|Year 1 / Semester 2 (18 weeks)|
Collections Care and Conservation Management 2
|Year 2 / Semester 1 (18 weeks)|
Collections Care and Conservation Management 3
|Year 2 / Semester 2 (18 weeks)|
Collections Care and Conservation Management 4
You will need to have an upper second class or above UK honours degree in a relevant subject, or a non-UK equivalent.
Accreditation of prior experiential learning (APEL) will be considered for those who have been out of formal education for some years and are over 21; and mature students who do not meet the general (minimum) entrance requirements, but who can demonstrate their capacity for degree-level work in other ways. International students will require English language CEFR (Common European Framework of Reference for Languages) Level B2 or IELTS.
Course fees are the same for UK and international students
Lunch, accommodation and other living expenses are additional. Find out more
If you are a UK student and plan to take a postgraduate Master's course you may be able to get a postgraduate loan of up to £10,906 to help with course fees and living costs. See www.gov.uk/postgraduate-loan
Student scholarships and bursaries
Bursaries are available from £500.
Entry requirements are a 2:1 or above honours degree, or international equivalent, in a relevant subject such as Art History, Archaeology, Art & Design or Cultural Heritage. Accreditation of prior experiential learning (APEL) will be considered for students who have been out of formal education for some years. In these cases, applicants would need to demonstrate their capacity for degree-level work through a portfolio of work, prior learning and an interest or experience in conservation and cultural heritage.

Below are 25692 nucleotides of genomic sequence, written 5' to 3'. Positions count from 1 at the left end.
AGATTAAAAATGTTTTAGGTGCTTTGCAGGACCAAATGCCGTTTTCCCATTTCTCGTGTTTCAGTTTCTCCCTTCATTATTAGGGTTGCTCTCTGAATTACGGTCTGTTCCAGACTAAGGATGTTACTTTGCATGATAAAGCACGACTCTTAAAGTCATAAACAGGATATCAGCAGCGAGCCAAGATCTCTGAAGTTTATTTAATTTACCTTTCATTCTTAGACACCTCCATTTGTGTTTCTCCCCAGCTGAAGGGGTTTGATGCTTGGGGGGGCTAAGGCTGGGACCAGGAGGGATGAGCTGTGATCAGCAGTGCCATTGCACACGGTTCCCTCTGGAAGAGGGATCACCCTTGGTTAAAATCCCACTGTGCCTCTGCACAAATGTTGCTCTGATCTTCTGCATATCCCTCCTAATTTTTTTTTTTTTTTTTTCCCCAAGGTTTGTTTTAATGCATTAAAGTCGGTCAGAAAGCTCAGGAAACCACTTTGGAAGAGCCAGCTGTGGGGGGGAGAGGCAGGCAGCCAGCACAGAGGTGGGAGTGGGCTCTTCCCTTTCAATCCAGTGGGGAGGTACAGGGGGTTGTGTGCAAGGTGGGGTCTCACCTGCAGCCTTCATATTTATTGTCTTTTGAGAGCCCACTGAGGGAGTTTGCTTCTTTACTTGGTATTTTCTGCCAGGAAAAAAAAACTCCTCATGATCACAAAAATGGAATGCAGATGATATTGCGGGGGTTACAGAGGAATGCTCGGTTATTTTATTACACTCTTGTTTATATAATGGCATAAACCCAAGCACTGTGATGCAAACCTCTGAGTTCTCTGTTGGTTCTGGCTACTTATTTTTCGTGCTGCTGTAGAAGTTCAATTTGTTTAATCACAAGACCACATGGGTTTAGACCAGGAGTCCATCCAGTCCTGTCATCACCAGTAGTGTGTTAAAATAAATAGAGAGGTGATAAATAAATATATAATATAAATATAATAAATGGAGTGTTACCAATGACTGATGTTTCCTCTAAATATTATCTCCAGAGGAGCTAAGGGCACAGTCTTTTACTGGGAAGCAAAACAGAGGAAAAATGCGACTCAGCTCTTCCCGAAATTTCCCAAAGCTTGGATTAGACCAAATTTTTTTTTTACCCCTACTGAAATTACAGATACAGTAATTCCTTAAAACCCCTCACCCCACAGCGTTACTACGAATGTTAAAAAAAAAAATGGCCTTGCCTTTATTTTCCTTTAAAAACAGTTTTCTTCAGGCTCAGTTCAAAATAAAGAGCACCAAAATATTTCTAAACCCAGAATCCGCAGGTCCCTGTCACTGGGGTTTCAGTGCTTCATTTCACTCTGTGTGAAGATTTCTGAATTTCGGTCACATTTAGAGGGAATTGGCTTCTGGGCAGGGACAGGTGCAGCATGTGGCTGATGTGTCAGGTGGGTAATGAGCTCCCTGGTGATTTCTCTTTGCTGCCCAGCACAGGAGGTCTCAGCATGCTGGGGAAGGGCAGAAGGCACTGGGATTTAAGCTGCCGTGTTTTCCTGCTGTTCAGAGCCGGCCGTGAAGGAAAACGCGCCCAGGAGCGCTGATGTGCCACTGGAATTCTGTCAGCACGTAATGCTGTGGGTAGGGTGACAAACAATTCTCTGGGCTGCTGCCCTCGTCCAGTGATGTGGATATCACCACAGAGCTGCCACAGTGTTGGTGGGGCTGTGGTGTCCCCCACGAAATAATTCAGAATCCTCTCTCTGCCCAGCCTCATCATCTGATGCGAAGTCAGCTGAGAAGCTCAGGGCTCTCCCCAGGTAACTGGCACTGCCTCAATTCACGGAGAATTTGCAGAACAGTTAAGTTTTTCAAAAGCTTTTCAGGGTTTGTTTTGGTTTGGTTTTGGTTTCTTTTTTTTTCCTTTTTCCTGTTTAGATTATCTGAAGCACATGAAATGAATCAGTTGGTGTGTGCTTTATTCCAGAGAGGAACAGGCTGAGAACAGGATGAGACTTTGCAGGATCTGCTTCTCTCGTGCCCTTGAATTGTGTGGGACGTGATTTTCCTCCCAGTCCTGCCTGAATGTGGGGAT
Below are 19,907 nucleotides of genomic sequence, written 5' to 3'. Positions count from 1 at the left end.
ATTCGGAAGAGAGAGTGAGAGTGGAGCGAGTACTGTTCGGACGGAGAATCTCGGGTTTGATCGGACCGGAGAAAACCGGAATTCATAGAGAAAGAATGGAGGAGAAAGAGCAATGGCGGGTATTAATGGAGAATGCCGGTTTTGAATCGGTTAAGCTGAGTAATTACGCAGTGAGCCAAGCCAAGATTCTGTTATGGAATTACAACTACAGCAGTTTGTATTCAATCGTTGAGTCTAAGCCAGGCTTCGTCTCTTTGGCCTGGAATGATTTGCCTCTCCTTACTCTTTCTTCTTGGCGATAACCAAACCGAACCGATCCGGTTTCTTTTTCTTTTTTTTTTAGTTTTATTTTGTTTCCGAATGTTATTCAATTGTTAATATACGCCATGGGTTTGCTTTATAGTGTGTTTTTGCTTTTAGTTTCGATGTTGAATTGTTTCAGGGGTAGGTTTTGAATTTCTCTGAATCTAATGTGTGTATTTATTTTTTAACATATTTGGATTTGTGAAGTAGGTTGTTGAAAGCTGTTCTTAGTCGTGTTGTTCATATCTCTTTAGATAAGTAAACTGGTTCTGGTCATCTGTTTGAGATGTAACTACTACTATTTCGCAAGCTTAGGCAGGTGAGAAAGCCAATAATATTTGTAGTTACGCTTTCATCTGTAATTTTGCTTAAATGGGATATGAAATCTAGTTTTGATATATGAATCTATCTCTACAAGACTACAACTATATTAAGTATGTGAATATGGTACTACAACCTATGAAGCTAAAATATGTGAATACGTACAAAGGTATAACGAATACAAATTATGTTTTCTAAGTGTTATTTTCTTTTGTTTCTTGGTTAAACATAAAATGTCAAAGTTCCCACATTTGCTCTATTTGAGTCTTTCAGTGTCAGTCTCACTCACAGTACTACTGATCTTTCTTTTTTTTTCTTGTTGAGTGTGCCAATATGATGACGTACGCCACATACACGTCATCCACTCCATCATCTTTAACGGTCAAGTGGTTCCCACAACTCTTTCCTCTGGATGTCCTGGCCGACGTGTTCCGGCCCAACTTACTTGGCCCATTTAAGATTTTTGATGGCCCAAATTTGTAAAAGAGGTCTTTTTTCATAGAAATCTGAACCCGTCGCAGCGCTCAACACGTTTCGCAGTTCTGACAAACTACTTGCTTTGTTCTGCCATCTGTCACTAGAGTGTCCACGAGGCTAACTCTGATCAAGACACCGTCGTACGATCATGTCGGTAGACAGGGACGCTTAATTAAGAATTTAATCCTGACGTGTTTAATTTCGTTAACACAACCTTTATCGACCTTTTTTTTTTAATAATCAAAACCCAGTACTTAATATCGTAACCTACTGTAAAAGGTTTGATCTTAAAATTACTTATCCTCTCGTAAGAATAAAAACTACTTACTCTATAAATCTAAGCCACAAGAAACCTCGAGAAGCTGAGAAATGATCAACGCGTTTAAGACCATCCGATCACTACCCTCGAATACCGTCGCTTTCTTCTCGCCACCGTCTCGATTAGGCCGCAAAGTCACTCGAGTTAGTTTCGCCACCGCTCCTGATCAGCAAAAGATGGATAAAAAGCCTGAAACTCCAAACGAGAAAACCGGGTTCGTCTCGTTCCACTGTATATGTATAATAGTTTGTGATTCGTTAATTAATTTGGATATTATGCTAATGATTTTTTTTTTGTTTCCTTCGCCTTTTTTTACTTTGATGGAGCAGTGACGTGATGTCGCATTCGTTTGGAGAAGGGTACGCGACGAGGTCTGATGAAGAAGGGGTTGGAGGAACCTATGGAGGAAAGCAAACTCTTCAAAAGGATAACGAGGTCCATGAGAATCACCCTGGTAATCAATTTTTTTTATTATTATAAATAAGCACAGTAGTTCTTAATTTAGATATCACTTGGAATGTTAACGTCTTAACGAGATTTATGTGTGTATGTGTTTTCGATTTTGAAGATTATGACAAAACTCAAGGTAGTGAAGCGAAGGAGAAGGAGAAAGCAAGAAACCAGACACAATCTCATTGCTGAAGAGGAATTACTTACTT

This course involves a series of eight five-day blocks in themed units, spread out over the two year programme. You are expected to come into the College for the blocks and then go back to your workplace setting, returning for further study at the College.
The e-portfolio could express anything that you refer to in your personal statement, your piece of academic writing or it could represent activity undertaken at your workplace. It could include photos, videos, sketches or writing. The purpose is to demonstrate your interest, ability and experience in the area.
Students have previously worked on:
Emily Kelmendi - Alumnus, MA Collections Care and Conservation Management